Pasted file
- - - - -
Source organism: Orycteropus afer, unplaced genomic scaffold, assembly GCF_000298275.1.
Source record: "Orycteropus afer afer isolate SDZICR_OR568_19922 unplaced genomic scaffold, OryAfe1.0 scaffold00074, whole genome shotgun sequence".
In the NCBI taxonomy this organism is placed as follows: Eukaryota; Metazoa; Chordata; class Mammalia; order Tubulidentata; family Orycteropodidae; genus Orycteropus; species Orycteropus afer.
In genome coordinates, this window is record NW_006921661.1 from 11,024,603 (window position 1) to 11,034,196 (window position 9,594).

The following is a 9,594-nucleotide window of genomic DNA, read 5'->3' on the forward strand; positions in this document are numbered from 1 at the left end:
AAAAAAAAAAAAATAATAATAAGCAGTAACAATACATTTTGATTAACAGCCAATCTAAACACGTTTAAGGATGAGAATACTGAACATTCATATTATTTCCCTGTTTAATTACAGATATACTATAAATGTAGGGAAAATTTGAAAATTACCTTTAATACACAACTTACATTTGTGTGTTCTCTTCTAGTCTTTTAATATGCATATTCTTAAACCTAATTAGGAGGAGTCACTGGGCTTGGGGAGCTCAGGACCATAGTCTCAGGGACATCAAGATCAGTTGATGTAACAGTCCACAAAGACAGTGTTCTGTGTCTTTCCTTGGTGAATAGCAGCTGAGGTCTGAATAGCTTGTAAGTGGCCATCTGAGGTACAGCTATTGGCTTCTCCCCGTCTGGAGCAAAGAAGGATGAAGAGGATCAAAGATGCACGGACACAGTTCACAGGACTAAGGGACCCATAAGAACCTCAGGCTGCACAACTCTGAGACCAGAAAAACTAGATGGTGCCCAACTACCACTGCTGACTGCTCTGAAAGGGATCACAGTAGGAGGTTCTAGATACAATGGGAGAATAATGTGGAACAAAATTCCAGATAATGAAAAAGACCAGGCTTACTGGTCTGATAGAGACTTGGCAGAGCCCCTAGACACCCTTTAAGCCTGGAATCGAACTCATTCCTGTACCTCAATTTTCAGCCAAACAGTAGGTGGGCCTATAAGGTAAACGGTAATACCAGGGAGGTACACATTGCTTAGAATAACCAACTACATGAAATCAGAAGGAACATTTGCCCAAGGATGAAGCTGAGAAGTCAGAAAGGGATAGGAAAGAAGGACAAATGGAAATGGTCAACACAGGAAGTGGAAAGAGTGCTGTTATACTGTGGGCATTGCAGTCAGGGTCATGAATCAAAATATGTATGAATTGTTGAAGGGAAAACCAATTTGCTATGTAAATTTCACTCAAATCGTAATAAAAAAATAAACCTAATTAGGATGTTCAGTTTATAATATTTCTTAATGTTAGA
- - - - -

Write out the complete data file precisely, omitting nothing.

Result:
Source organism: Orycteropus afer, unplaced genomic scaffold, assembly GCF_000298275.1.
Source record: "Orycteropus afer afer isolate SDZICR_OR568_19922 unplaced genomic scaffold, OryAfe1.0 scaffold00074, whole genome shotgun sequence".
In the NCBI taxonomy this organism is placed as follows: Eukaryota; Metazoa; Chordata; class Mammalia; order Tubulidentata; family Orycteropodidae; genus Orycteropus; species Orycteropus afer.
In genome coordinates, this window is record NW_006921661.1 from 11,024,603 (window position 1) to 11,034,196 (window position 9,594).

The following is a 9,594-nucleotide window of genomic DNA, read 5'->3' on the forward strand; positions in this document are numbered from 1 at the left end:
AAAAAAAAAAAAATAATAATAAGCAGTAACAATACATTTTGATTAACAGCCAATCTAAACACGTTTAAGGATGAGAATACTGAACATTCATATTATTTCCCTGTTTAATTACAGATATACTATAAATGTAGGGAAAATTTGAAAATTACCTTTAATACACAACTTACATTTGTGTGTTCTCTTCTAGTCTTTTAATATGCATATTCTTAAACCTAATTAGGAGGAGTCACTGGGCTTGGGGAGCTCAGGACCATAGTCTCAGGGACATCAAGATCAGTTGATGTAACAGTCCACAAAGACAGTGTTCTGTGTCTTTCCTTGGTGAATAGCAGCTGAGGTCTGAATAGCTTGTAAGTGGCCATCTGAGGTACAGCTATTGGCTTCTCCCCGTCTGGAGCAAAGAAGGATGAAGAGGATCAAAGATGCACGGACACAGTTCACAGGACTAAGGGACCCATAAGAACCTCAGGCTGCACAACTCTGAGACCAGAAAAACTAGATGGTGCCCAACTACCACTGCTGACTGCTCTGAAAGGGATCACAGTAGGAGGTTCTAGATACAATGGGAGAATAATGTGGAACAAAATTCCAGATAATGAAAAAGACCAGGCTTACTGGTCTGATAGAGACTTGGCAGAGCCCCTAGACACCCTTTAAGCCTGGAATCGAACTCATTCCTGTACCTCAATTTTCAGCCAAACAGTAGGTGGGCCTATAAGGTAAACGGTAATACCAGGGAGGTACACATTGCTTAGAATAACCAACTACATGAAATCAGAAGGAACATTTGCCCAAGGATGAAGCTGAGAAGTCAGAAAGGGATAGGAAAGAAGGACAAATGGAAATGGTCAACACAGGAAGTGGAAAGAGTGCTGTTATACTGTGGGCATTGCAGTCAGGGTCATGAATCAAAATATGTATGAATTGTTGAAGGGAAAACCAATTTGCTATGTAAATTTCACTCAAATCGTAATAAAAAAATAAACCTAATTAGGATGTTCAGTTTATAATATTTCTTAATGTTAGA